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Reason behind Skype outage revealed

Reason behind Skype outage revealed

Thanks, but I think I'll stick to my mobile for now.

During the latter part of last week, Skype users has difficulty connecting to the Skype network. It all started last Thursday when the network started becoming sluggish before finally collapsing.

Skype's Heartbeat status blog says that the initial trigger behind the failure was a massive amount of users rebooting their computer after receiving a routine Windows Update.

The high number of reboots had an effect on the network's resources which then caused a flood of log-in requests. Combined with a lack of network resources, the situation snowballed until the system just crashed completely.

"Normally Skype’s peer-to-peer network has an inbuilt ability to self-heal, however, this event revealed a previously unseen software bug within the network resource allocation algorithm which prevented the self-healing function from working quickly. Regrettably, as a result of this disruption, Skype was unavailable to the majority of its users for approximately two days," said Skype's spokesman Villu Arak.

The bug has been squashed now, so if there's another outage at least it won't be caused by something as simple as a forced reboot on thousands of users at once.

Did the outage effect you over the latter part of last week? Have you moved over to using VOIP exclusively? Tell us what you think about the outage and VoIP services in general over in the forums or in the comments section below.

6 Comments

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slugs 21st August 2007, 09:15 Quote
thats the issue with building a system around users and relieing on peer to peer.

it does seem appauling they don't have some central infrastruture to under pin the network.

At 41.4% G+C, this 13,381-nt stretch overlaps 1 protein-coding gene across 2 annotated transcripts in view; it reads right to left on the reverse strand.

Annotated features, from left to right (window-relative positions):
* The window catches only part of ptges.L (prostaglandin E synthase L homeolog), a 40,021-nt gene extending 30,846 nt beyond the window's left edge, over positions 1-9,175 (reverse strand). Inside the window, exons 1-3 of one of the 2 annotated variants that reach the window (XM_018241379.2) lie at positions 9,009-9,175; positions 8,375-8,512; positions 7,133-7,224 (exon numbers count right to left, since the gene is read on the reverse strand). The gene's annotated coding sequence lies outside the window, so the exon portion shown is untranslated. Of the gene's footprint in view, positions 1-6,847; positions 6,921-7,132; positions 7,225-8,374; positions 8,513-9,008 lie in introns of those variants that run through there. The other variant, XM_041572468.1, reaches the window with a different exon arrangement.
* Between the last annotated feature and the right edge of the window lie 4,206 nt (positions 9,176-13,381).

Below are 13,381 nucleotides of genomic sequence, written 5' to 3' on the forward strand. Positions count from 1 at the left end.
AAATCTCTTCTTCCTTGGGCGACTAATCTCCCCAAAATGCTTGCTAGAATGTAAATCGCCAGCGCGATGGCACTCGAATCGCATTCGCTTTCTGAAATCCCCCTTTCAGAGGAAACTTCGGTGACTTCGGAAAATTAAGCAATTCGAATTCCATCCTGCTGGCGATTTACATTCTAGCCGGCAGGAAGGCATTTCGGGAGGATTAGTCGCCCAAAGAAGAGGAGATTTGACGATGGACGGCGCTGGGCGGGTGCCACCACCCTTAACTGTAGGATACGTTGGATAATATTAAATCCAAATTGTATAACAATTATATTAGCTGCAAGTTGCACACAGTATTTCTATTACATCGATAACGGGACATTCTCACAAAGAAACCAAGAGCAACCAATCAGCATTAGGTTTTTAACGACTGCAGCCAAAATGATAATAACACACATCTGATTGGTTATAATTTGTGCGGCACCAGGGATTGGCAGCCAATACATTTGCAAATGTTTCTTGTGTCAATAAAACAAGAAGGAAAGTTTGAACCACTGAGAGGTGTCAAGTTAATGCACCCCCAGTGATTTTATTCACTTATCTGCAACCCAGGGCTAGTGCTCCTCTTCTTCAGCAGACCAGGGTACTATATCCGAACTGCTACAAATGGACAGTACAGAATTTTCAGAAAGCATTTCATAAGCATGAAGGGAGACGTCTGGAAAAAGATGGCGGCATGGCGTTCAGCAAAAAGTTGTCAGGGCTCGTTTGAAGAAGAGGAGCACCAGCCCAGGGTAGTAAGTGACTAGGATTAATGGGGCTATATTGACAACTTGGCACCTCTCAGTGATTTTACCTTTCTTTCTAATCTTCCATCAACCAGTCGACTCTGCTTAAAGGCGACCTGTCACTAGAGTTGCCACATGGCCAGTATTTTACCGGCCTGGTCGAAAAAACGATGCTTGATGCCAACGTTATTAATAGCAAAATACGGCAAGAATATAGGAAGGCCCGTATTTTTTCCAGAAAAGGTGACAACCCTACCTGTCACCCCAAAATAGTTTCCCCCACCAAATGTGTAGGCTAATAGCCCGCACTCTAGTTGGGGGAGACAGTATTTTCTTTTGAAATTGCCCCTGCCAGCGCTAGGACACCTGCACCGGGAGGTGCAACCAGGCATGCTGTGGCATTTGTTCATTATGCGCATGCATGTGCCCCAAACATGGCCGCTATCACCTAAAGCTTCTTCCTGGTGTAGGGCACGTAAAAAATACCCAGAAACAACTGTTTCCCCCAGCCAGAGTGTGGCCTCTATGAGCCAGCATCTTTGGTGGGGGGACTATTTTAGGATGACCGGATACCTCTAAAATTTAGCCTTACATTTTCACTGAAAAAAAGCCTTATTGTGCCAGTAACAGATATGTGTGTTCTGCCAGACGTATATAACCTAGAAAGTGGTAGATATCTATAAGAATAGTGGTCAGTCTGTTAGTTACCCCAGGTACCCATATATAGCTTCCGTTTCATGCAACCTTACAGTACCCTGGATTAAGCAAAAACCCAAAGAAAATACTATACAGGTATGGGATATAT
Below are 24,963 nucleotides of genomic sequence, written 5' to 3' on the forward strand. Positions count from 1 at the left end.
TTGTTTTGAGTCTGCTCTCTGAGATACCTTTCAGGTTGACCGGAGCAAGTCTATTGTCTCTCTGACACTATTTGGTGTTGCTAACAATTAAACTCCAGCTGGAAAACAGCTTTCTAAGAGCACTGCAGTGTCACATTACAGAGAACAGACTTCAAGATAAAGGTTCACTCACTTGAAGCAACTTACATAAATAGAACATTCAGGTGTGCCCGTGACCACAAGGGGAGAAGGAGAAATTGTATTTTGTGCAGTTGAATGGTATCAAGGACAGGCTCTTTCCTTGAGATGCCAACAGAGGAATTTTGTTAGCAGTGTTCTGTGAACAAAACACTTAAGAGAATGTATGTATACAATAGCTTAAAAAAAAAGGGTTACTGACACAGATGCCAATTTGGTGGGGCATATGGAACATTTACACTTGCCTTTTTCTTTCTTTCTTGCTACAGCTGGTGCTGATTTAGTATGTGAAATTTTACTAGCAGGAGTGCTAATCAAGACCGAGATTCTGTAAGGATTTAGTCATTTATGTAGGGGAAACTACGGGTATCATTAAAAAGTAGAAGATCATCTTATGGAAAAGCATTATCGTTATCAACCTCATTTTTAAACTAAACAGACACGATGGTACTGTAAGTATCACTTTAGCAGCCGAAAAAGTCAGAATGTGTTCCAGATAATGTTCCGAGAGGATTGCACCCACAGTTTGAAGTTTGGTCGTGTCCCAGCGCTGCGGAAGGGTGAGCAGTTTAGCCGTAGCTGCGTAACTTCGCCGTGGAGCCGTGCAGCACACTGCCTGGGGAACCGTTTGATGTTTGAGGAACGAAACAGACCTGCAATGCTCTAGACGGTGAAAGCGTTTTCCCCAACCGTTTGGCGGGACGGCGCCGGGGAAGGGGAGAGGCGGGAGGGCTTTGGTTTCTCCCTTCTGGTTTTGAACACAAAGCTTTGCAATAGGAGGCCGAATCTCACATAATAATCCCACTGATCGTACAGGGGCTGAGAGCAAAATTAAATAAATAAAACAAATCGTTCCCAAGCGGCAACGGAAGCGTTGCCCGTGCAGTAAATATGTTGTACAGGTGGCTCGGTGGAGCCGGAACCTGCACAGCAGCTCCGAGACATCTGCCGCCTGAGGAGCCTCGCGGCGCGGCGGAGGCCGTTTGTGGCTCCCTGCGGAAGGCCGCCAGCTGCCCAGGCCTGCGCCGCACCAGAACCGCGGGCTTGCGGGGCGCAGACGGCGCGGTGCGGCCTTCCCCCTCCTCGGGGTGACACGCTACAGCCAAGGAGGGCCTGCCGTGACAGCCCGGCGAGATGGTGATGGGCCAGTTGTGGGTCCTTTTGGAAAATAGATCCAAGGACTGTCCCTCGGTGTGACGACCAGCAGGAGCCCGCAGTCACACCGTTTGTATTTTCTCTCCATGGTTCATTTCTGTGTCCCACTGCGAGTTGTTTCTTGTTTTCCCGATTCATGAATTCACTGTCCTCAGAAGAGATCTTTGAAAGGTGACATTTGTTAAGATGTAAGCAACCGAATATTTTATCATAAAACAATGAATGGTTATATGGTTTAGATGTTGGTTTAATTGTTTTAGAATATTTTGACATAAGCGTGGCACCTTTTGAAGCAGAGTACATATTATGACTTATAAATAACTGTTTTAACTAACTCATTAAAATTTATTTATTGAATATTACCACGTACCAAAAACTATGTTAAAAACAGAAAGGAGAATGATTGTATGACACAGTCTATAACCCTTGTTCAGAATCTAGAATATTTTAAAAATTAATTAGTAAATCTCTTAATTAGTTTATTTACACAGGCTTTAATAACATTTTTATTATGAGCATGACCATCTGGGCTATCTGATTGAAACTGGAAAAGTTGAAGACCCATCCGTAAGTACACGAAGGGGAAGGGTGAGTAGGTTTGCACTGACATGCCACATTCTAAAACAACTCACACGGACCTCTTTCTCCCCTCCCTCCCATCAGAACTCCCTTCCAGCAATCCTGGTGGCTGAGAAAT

naokaji 21st August 2007, 09:17 Quote
Quote:
Originally Posted by slugs
thats the issue with building a system around users and relieing on peer to peer.

it does seem appauling they don't have some central infrastruture to under pin the network.

well.. thats the reason how they can provide people with free to dirt cheap calls...
riggs 21st August 2007, 09:31 Quote
I only use it at work, and not that often. It seemed to be on and off for a couple of days...
antiHero 21st August 2007, 09:49 Quote
I use it to talk to my parents in Germany and had to use my mobile for some days which costed a fortune.
Hope thats not happening any time soon again
mclean007 21st August 2007, 10:18 Quote
Quote:
Originally Posted by slugs
thats the issue with building a system around users and relieing on peer to peer.

it does seem appauling they don't have some central infrastruture to under pin the network.

They do - users log in to a the service via Skype's servers, which track users, maintain accounts, connect calls etc. These are relatively low bandwidth requirements compared to the actual audio streams in a call, which are routed directly from peer to peer. If Skype had to route every call through its own servers it would need an astronomical amount of bandwidth, and would also add latency - not something you want on a voice call.

It seems that what happened was a failure of the central infrastructure due to unexpectedly high demand for login services.

Why do you say "thats [sic] the issue with building a system around users and relieing [sic] on peer to peer"? A key advantage of peer to peer is that it removes the single point of failure. Some peer to peer networks, like Skype, function in a way that requires a central hub, and it is usually the central hub (as in this case) that causes problems, because the failure of a single peer is not fatal to the operation of the network. Other networks that operate in a mesh configuration, with no single point of failure, are phenomenally robust, much like the internet itself - servers can collapse, data cables are severed by workmen, whole cities can lose power and yet the internet just re-routes and carries on, with only the users whose direct physical link is lost being affected.

It's a bug in a service caused by unprecedented circumstances. It happens all the time - you can't test every possible combination of events before releasing software to users. Skype offers its service for free, and has fixed the bug. You can't really say fairer than that so I don't think there's any reason to complain about a two day intermittent outage.
DXR_13KE 21st August 2007, 12:52 Quote
i use skype and i like it, those days were it was out is nothing compared to what happens to telephones, water, energy and other internet messaging applications that fail randomly and sometimes takes a lot of time to bring them up again.
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